Sea Water Cooling Plant

The V&A Waterfront first introduced water wise measures to its operations in 2009, to conserve what was already a pressurised resource and to manage water more efficiently. The Waterfront is responsible for all infrastructures across the property, from roads and waterworks, to electricity and waste disposal, so water saving forms part of its overall sustainability programme.

In addition to creating awareness around the need to save water, the V&A Waterfront has introduced the following measures:

Reduced irrigation of plants and increased use of drip irrigation

The use of drip irrigation is turned off during the rainy season in Cape Town, and in summer, when no water regulations are enforced, the watering system is on a timer operating at night or in the early hours of the morning.

Under phase two water restrictions in 2015, the Waterfront watered mature plants twice weekly and all grass and younglings three times week. This led to a 30% reduction in water consumption.

All landscaped areas are individually metered so that management can continuously monitor consumption. Each of these areas is also equipped with a leak detection system that includes an in-built control valve to automatically shut off the water supply if a leak or a burst pipe is detected.

The head office gardens are connected to a grey water system.

Use of sea water for cooling of buildings, instead of cooling towers

Existing cooling towers on the property are metered and high and low-level sensors replace ball valves. The Marina residential development makes use of cool Atlantic seawater for cooling in apartments, and all the buildings in the Silo District are also on a seawater cooling system.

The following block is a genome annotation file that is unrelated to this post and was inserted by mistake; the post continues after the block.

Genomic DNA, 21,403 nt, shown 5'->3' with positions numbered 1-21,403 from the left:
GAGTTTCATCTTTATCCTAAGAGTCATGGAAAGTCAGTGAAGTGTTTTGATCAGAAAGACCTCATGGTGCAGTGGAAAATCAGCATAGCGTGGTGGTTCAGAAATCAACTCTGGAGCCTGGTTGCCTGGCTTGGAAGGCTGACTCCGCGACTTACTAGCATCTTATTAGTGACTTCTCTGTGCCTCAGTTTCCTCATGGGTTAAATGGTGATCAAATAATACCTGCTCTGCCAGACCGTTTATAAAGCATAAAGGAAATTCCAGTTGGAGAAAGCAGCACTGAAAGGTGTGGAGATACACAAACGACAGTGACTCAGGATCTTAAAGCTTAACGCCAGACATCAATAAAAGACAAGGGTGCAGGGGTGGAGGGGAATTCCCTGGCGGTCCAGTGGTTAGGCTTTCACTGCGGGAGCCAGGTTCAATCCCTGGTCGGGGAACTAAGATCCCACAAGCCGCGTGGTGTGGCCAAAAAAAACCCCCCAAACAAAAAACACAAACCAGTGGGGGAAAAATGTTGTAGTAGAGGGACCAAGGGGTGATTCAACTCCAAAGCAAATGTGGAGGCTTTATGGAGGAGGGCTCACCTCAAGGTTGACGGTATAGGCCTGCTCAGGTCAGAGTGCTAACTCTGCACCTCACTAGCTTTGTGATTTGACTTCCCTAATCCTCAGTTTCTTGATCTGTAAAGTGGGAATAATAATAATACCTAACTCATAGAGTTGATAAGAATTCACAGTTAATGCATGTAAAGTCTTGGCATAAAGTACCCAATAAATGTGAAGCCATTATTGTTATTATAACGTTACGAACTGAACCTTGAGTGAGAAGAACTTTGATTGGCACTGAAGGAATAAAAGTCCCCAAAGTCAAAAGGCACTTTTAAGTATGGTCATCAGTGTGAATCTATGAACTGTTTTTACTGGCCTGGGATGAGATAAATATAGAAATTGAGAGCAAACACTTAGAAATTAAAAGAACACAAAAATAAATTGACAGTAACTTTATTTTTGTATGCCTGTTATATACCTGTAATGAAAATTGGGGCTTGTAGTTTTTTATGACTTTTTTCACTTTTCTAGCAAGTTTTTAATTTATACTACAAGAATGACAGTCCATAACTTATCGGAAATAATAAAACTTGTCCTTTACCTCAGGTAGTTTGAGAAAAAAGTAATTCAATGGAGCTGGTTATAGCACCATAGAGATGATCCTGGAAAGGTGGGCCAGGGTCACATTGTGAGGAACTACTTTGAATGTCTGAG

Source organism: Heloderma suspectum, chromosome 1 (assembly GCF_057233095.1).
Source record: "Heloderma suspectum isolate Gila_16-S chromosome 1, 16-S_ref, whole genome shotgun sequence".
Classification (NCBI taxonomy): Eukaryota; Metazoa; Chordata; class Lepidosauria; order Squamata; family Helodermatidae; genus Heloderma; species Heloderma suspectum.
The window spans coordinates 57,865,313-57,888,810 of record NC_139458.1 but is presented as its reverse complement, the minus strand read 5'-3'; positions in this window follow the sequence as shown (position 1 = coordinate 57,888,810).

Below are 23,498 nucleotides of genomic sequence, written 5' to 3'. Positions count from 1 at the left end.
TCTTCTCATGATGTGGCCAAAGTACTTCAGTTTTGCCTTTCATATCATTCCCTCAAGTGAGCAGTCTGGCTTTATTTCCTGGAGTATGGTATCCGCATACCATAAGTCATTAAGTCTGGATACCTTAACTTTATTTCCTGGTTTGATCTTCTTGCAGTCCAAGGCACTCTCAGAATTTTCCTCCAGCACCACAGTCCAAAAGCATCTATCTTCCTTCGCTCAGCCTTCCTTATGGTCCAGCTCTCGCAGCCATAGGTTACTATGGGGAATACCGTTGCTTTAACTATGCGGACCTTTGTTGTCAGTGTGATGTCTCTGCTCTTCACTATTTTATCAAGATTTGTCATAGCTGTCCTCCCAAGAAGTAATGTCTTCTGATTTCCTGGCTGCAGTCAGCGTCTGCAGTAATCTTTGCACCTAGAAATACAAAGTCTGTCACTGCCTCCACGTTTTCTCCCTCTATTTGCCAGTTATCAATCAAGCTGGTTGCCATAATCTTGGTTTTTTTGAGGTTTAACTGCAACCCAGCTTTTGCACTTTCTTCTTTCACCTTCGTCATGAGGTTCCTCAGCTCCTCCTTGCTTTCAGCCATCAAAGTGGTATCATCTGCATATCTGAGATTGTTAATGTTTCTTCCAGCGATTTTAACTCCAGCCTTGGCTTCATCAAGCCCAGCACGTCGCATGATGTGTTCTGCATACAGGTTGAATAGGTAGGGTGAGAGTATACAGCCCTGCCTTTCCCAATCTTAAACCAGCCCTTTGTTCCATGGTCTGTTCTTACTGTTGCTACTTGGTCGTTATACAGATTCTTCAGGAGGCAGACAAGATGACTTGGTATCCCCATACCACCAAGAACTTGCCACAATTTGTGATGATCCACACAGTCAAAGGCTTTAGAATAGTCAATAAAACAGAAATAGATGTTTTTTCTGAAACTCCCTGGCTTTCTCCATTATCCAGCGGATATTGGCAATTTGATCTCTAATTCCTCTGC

The V&A Waterfront is currently connecting the Clock Tower building to the Silo District’s cooling plant. Waterway House, the first building in the new Canal District development uses air-cooled chillers, requiring no cooling towers. On average, the property saves around 9 000 kℓ of water per building per month.

Installation of pressure reducing valves on our main incoming lines

Pressure reducing valves in all incoming water lines were installed three years ago, as part of its ongoing water conservation efforts. The property has seen fewer burst pipes and water leakages as a result of these valves, and has noted a 30% reduction in incoming water consumption. The system is also used to monitor water consumption in real time, 24 hours a day, which provides valuable guidance on where next to focus conservation efforts.

Water leaks treated as a priority

Repairing water leaks is a priority at the V&A Waterfront. The property aims to repair all leaks within 24 hours of reporting, and often manages to do so sooner.

Metering and analysis focuses on high consumption areas 

Tenants’ consumption is individually metered, and they are billed for their water usage accordingly.

Bathroom facilities

Waterless urinals and water efficient plumbing accessories such as sensor taps have been installed in all bathrooms across the V&A Waterfront.

Planting of indigenous plants

The V&A Waterfront has adopted a landscaping strategy that focuses only on water wise indigenous plants, and, where possible, plants that are endemic to the Western Cape. Planting at all current and future developments are exclusively indigenous.

Use of boreholes

The V&A has two boreholes that are used for irrigation across the property, and is currently investigating the use of this water for other purposes.

Green Star Ratings

All new buildings are 4-star (or higher) rated in terms of the Green Building Council of South Africa’s rating system, which ensures that all the buildings are resource efficient. Resources considered in these ratings include electricity, water, building materials, climate control, etc.